Mister Spoonface by Paul Blaney

Mister Spoonface by Paul Blaney

Title: Mister Spoonface

Author: Paul Blaney

Review by Thivija Sabanathan

Mister Spoonface by Paul Blaney follows Fred Pooley as he returns to London after six years in Tokyo.

Following a bad breakup, he left for the sanctuary that Tokyo could provide; his days were overtaken by work and he transformed from living into merely existing. However, ‘a gaping hole lodged between his stomach and his heart’ became increasingly prominent, which resulted in his abrupt return home. He created new relationships as well as reconnected with old loved ones, and he strived for happiness. The hole settled, apparently distracted, but it soon remerged with a vengeance, no longer satisfied with his typical interactions. Fred then understood the cause behind the hole. Learning of his own biological children, the hole was filled with a love that required drastic actions; a terrifying compulsion to be their father arose.

However, his attempts to integrate himself into his children’s lives caused me to question what a ‘father’ is because it is clearly more than simple biology. Fred believed that he loved his children, but his love bordered on an obsession that presented danger to himself, his children and his children’s families. Furthermore, the love that he felt was based on fantasy, for he didn’t know the children’s personalities, behaviours, habits and peculiarities that parents fall in love with; he loved the idea of his children rather than the children themselves. Fred also judged the parents of the children, imagining that he could do better, but loving a child is wanting what’s best for them, and he was often unable to see the parents’ good and his harm towards the children. To be a father is a responsibility that Fred could not grasp.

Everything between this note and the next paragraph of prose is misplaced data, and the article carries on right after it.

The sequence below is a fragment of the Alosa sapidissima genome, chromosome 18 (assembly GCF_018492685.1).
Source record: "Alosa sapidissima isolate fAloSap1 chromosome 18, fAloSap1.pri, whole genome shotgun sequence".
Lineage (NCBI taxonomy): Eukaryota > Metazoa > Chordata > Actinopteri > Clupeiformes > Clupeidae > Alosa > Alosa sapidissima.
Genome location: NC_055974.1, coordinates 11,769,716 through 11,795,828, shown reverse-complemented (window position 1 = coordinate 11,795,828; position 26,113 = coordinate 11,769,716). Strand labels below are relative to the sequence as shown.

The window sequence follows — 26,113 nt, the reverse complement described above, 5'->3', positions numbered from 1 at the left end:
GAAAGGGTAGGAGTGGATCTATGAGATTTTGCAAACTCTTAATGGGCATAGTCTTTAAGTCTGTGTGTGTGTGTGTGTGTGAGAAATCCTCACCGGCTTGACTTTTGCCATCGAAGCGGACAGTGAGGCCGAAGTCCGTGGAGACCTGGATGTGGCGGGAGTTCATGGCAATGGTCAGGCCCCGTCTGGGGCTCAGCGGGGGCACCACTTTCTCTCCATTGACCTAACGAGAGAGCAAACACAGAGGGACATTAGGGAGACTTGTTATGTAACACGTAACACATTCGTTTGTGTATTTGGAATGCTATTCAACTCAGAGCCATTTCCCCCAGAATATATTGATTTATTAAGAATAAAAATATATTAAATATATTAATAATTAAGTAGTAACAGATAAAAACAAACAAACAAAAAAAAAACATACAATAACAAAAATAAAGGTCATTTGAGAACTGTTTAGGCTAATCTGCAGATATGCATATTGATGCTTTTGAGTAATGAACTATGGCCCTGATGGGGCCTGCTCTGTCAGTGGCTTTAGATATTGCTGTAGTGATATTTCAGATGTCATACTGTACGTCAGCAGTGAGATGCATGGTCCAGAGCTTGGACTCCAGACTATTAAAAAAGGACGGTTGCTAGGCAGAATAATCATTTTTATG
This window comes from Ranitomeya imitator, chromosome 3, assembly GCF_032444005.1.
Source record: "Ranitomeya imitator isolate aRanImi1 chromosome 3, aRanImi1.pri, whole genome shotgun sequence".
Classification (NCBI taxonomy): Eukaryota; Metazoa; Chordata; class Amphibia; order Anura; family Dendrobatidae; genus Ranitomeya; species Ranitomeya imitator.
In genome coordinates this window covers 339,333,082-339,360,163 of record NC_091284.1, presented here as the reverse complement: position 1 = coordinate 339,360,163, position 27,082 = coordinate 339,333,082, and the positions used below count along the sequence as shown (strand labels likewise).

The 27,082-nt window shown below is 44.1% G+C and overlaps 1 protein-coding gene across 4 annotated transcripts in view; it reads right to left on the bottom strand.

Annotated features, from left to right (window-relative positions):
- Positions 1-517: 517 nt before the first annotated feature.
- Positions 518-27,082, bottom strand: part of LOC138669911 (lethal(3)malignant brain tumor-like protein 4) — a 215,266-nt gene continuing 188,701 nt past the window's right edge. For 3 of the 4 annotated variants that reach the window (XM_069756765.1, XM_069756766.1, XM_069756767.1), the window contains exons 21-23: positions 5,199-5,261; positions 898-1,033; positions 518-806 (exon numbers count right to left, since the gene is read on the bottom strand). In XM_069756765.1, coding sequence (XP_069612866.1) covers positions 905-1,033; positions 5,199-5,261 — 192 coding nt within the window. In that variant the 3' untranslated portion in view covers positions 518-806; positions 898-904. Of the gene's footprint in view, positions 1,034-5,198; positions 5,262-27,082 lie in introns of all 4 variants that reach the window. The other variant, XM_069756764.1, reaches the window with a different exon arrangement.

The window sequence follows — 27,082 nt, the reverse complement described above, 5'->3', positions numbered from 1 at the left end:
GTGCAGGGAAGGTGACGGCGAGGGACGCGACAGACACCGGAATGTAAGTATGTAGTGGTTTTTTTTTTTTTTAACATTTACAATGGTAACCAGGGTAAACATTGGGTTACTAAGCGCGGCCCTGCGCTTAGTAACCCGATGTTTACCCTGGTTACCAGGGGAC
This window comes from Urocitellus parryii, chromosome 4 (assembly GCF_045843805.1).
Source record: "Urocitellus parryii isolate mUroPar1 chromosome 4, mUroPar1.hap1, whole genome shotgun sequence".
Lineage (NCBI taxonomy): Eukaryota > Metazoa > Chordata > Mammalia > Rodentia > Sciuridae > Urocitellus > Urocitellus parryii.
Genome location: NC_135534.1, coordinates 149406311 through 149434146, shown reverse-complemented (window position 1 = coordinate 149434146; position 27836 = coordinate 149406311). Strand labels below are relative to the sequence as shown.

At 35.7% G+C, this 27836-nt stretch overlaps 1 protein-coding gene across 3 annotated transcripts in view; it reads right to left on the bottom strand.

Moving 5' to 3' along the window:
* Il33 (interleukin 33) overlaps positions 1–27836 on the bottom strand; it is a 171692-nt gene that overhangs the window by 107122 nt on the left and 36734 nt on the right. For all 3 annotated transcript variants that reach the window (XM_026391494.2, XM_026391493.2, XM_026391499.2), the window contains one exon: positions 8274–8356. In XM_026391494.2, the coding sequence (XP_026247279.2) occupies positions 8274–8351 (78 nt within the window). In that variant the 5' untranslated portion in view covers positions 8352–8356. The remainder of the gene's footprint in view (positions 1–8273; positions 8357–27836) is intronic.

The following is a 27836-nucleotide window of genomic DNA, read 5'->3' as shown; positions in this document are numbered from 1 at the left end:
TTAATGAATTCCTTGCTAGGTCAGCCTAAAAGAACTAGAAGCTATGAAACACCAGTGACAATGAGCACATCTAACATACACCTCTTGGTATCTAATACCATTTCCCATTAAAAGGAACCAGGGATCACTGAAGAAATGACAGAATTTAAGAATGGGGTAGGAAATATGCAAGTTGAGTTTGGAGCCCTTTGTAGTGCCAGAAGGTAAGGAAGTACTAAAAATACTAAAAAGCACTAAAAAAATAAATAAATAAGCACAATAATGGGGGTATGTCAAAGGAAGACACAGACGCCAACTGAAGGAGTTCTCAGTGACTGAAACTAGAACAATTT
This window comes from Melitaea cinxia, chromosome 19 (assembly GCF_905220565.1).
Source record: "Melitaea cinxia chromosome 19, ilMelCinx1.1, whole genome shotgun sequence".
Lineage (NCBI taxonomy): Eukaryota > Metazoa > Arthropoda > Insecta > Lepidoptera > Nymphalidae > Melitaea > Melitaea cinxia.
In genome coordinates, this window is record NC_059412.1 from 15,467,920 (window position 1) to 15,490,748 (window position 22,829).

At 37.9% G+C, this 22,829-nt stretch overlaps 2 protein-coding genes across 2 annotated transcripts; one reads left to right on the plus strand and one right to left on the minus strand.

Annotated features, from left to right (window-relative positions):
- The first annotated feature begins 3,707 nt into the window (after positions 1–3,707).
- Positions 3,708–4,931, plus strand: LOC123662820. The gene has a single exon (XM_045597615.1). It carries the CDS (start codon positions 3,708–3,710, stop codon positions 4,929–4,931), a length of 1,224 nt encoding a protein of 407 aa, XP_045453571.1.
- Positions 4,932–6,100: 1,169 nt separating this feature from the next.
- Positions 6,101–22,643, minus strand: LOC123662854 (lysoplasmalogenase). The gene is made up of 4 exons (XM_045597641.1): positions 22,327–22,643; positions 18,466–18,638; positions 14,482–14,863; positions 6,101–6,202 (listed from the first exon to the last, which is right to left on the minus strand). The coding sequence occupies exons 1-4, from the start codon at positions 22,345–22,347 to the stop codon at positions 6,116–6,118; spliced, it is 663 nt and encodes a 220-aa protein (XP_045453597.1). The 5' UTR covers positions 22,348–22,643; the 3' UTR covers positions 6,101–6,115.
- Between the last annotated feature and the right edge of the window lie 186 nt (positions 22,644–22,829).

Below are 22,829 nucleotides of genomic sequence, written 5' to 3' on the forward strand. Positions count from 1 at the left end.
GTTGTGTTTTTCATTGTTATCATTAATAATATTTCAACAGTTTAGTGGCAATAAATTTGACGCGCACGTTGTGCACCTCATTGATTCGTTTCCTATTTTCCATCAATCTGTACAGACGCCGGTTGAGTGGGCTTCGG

Forming connections

Blaney’s narrative was incredibly effective in placing the reader within Fred’s mind. Despite the severity of his actions, through understanding Fred and his thought processes, his actions were almost rationalised. The only moment of shock that I experienced due to the extent of his actions was when the book presents letters; these letters document Fred’s attempts at forming connections with his children, attempts that had not been previously described in the book thus they weren’t experienced with Fred’s justification clouding my judgment. As I read these letters, I felt my eyes widen and finally truly realised the wrongness of his actions. Blaney raised difficult themes and provided an unusual point of view to create three dimensional answers.

Having read several books dealing with mental health issues, I found the ‘gaping hole’ particularly interesting. His bursts of crying could be indicative of depression, and its probable cause – a loss – also supports this theory. Although implied, the malady that plagued him is never explicatory expressed. I personally appreciated this ambiguity as it allowed the readers, with their own personal experiences, to identify with Fred. The hole that he experienced could be sadness, longing, even pain, or it could indicate mental health conditions. The reader would be able to infer to their will and therefore gain more from the book than if the nature of his condition was stated.

Mental health

Many books on mental health depict isolation, but Fred had multiple relationships, some of which were fulfilling and a distraction from the hole whereas others left him aching for more. His relationships included those with parents and parental figures, girlfriends and ex-girlfriends, as well as various children.

It was interesting to see how his mental health interacted with these relationships and whether those around him exacerbated or relieved his symptoms. A common preconception is that daily life and mental health problems cannot coexist, which can occur in more severe cases, but many people have to struggle through both. Therefore, Blaney’s exploration of Fred’s various relationships created a more complete and comprehensive representation of an individual’s life and of mental health itself.

I found Mister Spoonface to be a gripping book with an unusual plot that raised many questions about fatherhood, love and mental health – questions which readers will continue to ponder long after the last page has been turned.

Review by Thivija Sabanathan

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